Ban on sale of loose cigarettes, Government proposes to raise smoking age to 21

Earlier the smoking age was 18 onwards but now the government has proposed to increase smoking age from 18 to 21. It is also focusing on banning sale of loose cigarettes, doing away with smoking rooms at public places like airports, and restaurants and increasing penalties for flouting public smoking rules in an endeavor to curb smoking in the country.

The Union Health Ministry has drafted the Cigarettes and Other Tobacco Products (Prohibition of Advertisement and Regulation of Trade and Commerce, Production, Supply and Distribution) (Amendment) Bill 2020 after a three-year-long meticulous exercise.

Section 6 received some major amendments in the new draft. One of it is to increase the legal smoking age from 18 to 21 years. “No person shall sell, offer for sale, or permit sale of cigarettes or any other tobacco product to or by any person who is under 21 years of age,” reads the draft amendment released on the ministry’s website to elicit views and comments of the public. The 2003 Act had specified this age as 18 years.

The government has also sought a ban sale of loose cigarettes as loose cigarettes are very economical and easily accessible especially to students. Also people miss out on the messaging and warning on packs.

In Section 7, a proviso has been inserted which says, “Provided that trade and commerce in cigarette or any other tobacco product shall be in sealed, intact and original packing.”

Section 4 of the 2003 Act bans smoking in public but provides for a smoking area “in a hotel having 30 rooms or a restaurant having seating capacity of 30 persons or more and in the airports”. A step is also being proposed to do away with smoking rooms at public places. In the draft bill, this proviso has been deleted, affecting a complete ban on public smoking in India.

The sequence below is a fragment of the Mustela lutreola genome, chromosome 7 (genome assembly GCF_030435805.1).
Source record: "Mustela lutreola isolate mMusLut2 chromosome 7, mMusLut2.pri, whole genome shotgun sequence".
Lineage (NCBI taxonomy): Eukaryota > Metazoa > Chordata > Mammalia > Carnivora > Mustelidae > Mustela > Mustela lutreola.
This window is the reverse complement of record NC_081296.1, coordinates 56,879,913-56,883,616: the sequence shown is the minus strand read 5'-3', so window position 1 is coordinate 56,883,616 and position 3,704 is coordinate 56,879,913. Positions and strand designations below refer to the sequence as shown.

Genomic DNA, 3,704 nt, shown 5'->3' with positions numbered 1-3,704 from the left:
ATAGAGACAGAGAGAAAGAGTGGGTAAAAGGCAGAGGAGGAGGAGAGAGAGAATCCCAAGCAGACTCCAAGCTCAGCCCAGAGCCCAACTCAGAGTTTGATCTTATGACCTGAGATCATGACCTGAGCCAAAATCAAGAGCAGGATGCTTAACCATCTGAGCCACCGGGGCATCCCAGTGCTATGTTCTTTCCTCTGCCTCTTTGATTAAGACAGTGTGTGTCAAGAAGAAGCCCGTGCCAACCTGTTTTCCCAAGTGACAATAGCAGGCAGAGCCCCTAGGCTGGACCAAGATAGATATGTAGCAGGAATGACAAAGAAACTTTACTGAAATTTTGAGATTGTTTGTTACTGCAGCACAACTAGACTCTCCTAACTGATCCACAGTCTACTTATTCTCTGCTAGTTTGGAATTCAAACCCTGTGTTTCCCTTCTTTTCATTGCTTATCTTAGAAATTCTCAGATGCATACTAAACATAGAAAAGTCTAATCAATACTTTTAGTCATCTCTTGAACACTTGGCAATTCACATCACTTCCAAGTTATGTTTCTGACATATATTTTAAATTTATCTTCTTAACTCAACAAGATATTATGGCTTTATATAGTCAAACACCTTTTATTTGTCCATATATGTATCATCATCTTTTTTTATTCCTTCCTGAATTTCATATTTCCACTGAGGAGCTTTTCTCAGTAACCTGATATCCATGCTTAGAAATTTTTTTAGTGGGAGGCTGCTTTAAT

Fine for smoking in public is also proposed to be increased from Rs 200 to Rs 2,000.  In addition to that, penalty for selling tobacco products to people especially children who are below the legal smoking age is also being increased from two years imprisonment and Rs 1,000 to seven years’ imprisonment and up to Rs 1 lakh fine.

For manufacturing or importing illicit cigarettes or tobacco products, the government has proposed stricter punishment and imposition of penalties. The health ministry had proposed a number of amendments to the 2003 legislation and put the draft in the public domain in 2015. However, it was withdrawn in 2017 to have a relook at the draft provisions and come up with a better version. The ministry re-initiated the process of amending the legislation and formed a sub-group.